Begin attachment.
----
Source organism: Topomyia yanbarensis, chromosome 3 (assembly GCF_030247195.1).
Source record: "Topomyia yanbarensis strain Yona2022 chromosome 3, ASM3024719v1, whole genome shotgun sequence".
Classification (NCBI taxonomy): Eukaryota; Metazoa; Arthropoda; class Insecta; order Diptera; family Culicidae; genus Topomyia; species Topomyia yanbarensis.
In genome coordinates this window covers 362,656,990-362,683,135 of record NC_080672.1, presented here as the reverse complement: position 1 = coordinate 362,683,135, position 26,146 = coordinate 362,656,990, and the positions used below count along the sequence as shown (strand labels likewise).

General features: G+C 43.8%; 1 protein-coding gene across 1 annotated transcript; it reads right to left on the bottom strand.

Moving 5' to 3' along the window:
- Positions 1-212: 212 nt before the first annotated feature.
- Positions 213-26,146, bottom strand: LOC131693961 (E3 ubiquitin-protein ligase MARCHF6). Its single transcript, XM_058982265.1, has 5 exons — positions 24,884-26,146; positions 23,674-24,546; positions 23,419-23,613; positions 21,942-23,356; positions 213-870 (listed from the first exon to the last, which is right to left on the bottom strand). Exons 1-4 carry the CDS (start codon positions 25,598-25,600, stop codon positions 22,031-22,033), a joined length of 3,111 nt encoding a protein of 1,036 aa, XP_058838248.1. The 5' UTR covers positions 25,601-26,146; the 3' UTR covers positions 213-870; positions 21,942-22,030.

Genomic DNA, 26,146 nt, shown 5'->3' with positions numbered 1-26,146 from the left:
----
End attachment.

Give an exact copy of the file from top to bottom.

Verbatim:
Source organism: Topomyia yanbarensis, chromosome 3 (assembly GCF_030247195.1).
Source record: "Topomyia yanbarensis strain Yona2022 chromosome 3, ASM3024719v1, whole genome shotgun sequence".
Classification (NCBI taxonomy): Eukaryota; Metazoa; Arthropoda; class Insecta; order Diptera; family Culicidae; genus Topomyia; species Topomyia yanbarensis.
In genome coordinates this window covers 362,656,990-362,683,135 of record NC_080672.1, presented here as the reverse complement: position 1 = coordinate 362,683,135, position 26,146 = coordinate 362,656,990, and the positions used below count along the sequence as shown (strand labels likewise).

General features: G+C 43.8%; 1 protein-coding gene across 1 annotated transcript; it reads right to left on the bottom strand.

Moving 5' to 3' along the window:
- Positions 1-212: 212 nt before the first annotated feature.
- Positions 213-26,146, bottom strand: LOC131693961 (E3 ubiquitin-protein ligase MARCHF6). Its single transcript, XM_058982265.1, has 5 exons — positions 24,884-26,146; positions 23,674-24,546; positions 23,419-23,613; positions 21,942-23,356; positions 213-870 (listed from the first exon to the last, which is right to left on the bottom strand). Exons 1-4 carry the CDS (start codon positions 25,598-25,600, stop codon positions 22,031-22,033), a joined length of 3,111 nt encoding a protein of 1,036 aa, XP_058838248.1. The 5' UTR covers positions 25,601-26,146; the 3' UTR covers positions 213-870; positions 21,942-22,030.

Genomic DNA, 26,146 nt, shown 5'->3' with positions numbered 1-26,146 from the left: